Soccer teams, at least in the UK, come under financial threat with worrying regularity. Money turns your club inside out, guts it of its most valuable assets –which are what the fans tend to identify with most –and see what can turn a profit while the show still kicks on.
According to some, though, there are a select few who still try to turn a profit from the endless cycle of buying up assets with money they don’t have and selling their way to a windfall.
In 2010 Liverpool FC’s American owners George Gillett Jr. and Tom Hicks were given the bum’s rush from Anfield as their own board forced them out with a vote of 3 to 2, opting to take on the ownership of John Henry’s New England Sports Ventures (now the Fenway Sports Group). Hicks and Gillett claimed this takeover was illegal and opted to sue for $1bn in damages. The courts in Britain were sceptical about this and to the cheers of thousands of fans in Liverpool the case was dropped as the American’s limped off, tail between their legs.
One thing that stood out with all of this was what the Americans had done. Coming in with scarves on, teeth flashing, shooting out rhetoric about the rich history and unique personality of the highly successful club they promised not to “do a Glazers.” By securing no new stadium, racking up debt and offsetting a huge loan taken out by themselves against the club, the two made sure that growth, something any ambitious team needs if it is going through a rebuilding phase, was stunted.
The city wept at reneged promises, but marched too. They shouted out. They unfurled banners and protested at the feet of anyone who would listen.
They wrenched their club back in a way.
The two men were told they were unwanted and that their business practices were abhorrent. No one liked the idea of an ambitious and regenerating club doing badly on the pitch and the new owners not really being too bothered about it anyway. They took exception to the fact that a massive I O U hung over their stadium as the family silverware was being sold out the back.
“Doing a Glazers” they called it. They did just that, it had been said by the supporters groups, and they got the old heave-ho.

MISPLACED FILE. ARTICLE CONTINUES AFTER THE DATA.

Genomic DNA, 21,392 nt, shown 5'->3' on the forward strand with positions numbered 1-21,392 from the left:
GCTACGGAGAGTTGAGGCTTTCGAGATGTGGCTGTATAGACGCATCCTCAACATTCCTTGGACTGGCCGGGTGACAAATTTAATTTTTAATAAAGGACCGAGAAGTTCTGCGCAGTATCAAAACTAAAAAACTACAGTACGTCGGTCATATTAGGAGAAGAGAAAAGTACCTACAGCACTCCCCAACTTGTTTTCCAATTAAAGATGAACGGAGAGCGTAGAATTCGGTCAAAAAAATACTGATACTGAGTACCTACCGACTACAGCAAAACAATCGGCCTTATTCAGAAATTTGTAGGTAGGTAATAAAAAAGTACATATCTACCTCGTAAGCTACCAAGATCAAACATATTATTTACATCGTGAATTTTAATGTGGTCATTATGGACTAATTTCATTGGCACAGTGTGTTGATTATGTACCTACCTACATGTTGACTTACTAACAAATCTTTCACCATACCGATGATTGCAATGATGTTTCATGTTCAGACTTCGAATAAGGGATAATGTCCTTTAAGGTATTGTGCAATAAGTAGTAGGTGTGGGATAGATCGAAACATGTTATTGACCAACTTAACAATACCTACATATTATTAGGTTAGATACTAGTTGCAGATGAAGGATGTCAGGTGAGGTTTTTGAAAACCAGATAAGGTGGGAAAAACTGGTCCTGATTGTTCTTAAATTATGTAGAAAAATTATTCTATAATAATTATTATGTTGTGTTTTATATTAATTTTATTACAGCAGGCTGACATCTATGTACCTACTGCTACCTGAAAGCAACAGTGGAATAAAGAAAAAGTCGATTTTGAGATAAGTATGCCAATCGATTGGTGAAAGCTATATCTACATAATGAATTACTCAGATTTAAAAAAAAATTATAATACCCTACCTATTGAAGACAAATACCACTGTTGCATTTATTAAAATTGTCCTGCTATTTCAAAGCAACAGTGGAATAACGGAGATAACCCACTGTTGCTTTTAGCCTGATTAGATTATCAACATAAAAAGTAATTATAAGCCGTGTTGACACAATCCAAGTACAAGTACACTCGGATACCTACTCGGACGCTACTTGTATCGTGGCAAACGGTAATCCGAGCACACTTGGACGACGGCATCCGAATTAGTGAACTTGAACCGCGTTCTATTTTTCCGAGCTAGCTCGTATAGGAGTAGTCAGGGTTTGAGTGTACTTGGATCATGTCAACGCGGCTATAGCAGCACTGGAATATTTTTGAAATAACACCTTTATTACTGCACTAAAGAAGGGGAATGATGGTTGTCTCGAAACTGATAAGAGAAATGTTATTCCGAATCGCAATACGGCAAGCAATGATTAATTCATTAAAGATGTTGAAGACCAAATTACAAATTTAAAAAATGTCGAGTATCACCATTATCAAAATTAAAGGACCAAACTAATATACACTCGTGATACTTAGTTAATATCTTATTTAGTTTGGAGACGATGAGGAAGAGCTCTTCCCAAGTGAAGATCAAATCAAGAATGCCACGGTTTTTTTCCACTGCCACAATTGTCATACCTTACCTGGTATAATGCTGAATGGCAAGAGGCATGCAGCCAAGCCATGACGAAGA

Meanwhile, in 2012, the Glazers, who wake up every day to “do” themselves still own Manchester United, and have since 2005.
Back then, the supporters fought the takeover. Like those in Liverpool did at the end, the Man United faithful were doing it at the start. They sensed, or at least this is how they vocalised it, that the Glazers would take out a massive loan to buy up any Red Devil assets and the fans would have to shoulder the burden. They did not want such a successful club having to be host body to any perceived parasitic elements.
Some Manchester United fans took such exception to the takeover that they started their own club, F.C. United of Manchester, a lasting protest against ticket price hikes, bandwagon fans and cynical exploitation. They are unique as a club in that every fan owns the club in a cooperative, holding the decisive power of 1 vote in any decision.
Protests of a sort still go on. In the last few years, fans have attempted to have their cake and eat it by turning up to games, forking out huge amounts of money to watch United play, but wearing green and yellow scarves –the colours of Newton Heath, the club that spawned Manchester United –and holding polite, quiet protests against Malcolm Glazer’s operation. They sing when they are winning and they mutter the Glazers’ names more when they lose.
But will there be cause to sing? United are challengers. It seems they forever will be at or near the top of the English Premier League. However, if, as it is suggested, large transfer fees accrued by the club for the likes of Cristiano Ronaldo are then used to service the Glazers’ debt rather than reinvest in the club, then they cannot continue without more bitter consequences. Because the club is successful now the continual pay outs by the TV stations, Premier League people, Champions League moneymen and sponsors mask the hundreds of millions of pounds of debt but when success dries up, or the manager finally has enough or the banking crisis gets even worse, will the Glazers cut and run?
There is something that other financiers and economy-conscious fans don’t trust about United. Those other fans that are blissfully unaware and enjoying their soccer, even though the team has to recall retired players and is out of the Champions League, will hope that they don’t see the harsh reality of “doing a Glazer” any time soon.